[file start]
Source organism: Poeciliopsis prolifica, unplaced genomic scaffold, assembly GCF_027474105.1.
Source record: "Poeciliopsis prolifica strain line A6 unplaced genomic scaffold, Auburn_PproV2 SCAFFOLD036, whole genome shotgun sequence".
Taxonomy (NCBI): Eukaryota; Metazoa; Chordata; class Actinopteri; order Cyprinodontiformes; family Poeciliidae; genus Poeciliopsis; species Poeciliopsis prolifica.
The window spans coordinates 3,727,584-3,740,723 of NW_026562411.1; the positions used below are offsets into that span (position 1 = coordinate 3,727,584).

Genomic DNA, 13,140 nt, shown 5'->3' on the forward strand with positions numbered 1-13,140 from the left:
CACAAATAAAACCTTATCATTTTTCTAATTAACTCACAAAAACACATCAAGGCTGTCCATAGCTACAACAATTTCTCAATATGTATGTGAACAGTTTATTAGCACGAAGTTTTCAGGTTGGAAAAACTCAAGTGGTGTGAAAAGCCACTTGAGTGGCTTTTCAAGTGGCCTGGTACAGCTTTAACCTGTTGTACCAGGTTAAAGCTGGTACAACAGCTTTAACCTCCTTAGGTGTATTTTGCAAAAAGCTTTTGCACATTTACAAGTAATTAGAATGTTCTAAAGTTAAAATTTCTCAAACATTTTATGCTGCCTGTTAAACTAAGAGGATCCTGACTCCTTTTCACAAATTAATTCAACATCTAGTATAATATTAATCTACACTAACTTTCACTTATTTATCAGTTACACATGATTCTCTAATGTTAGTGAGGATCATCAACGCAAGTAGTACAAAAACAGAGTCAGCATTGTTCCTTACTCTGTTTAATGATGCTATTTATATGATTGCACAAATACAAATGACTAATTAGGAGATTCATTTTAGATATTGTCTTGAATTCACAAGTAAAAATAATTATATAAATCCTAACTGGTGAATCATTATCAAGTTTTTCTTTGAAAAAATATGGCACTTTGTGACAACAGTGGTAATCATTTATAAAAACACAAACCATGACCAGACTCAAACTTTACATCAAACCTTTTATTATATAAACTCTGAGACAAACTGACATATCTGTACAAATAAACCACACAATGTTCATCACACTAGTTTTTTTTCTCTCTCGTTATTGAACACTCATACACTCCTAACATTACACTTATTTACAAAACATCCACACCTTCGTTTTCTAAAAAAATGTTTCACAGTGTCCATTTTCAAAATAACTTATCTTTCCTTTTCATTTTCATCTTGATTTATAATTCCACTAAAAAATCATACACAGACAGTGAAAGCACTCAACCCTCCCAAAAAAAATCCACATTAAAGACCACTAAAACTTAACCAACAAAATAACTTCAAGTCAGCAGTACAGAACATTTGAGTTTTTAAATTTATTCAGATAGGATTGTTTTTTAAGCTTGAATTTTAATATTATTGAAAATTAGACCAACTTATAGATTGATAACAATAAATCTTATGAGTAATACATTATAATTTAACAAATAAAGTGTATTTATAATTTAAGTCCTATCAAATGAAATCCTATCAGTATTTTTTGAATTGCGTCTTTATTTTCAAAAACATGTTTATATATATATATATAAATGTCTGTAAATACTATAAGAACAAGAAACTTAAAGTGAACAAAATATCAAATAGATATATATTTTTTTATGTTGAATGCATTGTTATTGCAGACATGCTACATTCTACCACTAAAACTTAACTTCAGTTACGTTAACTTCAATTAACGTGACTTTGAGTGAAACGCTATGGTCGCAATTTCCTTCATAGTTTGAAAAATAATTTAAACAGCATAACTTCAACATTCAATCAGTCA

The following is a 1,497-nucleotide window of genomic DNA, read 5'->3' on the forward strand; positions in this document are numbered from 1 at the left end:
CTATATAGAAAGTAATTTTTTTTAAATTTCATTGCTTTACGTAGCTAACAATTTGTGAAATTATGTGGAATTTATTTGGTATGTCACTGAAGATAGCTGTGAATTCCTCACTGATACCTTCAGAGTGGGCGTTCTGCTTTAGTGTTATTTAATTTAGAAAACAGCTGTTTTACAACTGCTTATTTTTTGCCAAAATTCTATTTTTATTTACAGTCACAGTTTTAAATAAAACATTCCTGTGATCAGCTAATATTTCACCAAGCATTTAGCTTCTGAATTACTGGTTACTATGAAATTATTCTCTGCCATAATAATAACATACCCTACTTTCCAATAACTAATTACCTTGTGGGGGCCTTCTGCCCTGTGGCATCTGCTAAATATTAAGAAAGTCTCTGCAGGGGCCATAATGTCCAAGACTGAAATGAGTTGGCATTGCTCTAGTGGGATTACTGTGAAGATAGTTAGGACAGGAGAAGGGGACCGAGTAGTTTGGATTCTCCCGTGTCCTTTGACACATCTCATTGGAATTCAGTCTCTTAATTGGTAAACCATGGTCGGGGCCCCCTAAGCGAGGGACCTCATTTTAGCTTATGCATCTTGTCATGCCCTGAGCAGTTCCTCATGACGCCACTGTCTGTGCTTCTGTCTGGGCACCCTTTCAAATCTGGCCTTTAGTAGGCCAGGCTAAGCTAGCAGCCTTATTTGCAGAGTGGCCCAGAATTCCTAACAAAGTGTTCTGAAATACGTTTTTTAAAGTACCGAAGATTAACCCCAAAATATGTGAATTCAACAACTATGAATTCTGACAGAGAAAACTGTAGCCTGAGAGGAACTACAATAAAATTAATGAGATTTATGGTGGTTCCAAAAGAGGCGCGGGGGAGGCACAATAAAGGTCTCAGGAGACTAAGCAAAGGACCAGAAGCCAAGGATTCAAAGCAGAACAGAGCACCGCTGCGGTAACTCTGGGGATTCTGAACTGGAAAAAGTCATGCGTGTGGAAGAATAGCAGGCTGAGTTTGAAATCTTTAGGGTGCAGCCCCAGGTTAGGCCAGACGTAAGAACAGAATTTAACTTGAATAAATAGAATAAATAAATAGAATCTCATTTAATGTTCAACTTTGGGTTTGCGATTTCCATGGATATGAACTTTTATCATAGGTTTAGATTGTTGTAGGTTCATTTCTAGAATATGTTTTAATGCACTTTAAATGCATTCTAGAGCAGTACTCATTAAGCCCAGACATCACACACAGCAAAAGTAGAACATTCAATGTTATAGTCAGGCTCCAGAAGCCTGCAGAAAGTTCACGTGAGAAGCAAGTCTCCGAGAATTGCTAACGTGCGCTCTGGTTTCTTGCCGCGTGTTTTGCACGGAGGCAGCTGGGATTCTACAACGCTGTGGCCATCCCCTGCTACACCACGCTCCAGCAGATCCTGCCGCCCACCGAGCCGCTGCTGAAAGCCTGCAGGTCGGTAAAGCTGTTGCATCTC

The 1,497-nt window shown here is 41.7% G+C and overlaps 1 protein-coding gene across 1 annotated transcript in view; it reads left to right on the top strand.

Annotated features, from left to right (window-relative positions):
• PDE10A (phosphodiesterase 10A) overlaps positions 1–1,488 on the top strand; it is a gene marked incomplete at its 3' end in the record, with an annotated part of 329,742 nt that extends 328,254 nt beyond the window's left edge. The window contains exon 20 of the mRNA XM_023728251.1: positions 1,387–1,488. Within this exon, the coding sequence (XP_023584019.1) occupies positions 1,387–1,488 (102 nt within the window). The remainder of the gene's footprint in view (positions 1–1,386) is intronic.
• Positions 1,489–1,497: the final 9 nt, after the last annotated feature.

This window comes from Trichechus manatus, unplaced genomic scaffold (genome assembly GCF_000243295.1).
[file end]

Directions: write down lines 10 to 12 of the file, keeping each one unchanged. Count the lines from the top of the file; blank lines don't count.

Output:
Annotated features, from left to right (window-relative positions):
• PDE10A (phosphodiesterase 10A) overlaps positions 1–1,488 on the top strand; it is a gene marked incomplete at its 3' end in the record, with an annotated part of 329,742 nt that extends 328,254 nt beyond the window's left edge. The window contains exon 20 of the mRNA XM_023728251.1: positions 1,387–1,488. Within this exon, the coding sequence (XP_023584019.1) occupies positions 1,387–1,488 (102 nt within the window). The remainder of the gene's footprint in view (positions 1–1,386) is intronic.
• Positions 1,489–1,497: the final 9 nt, after the last annotated feature.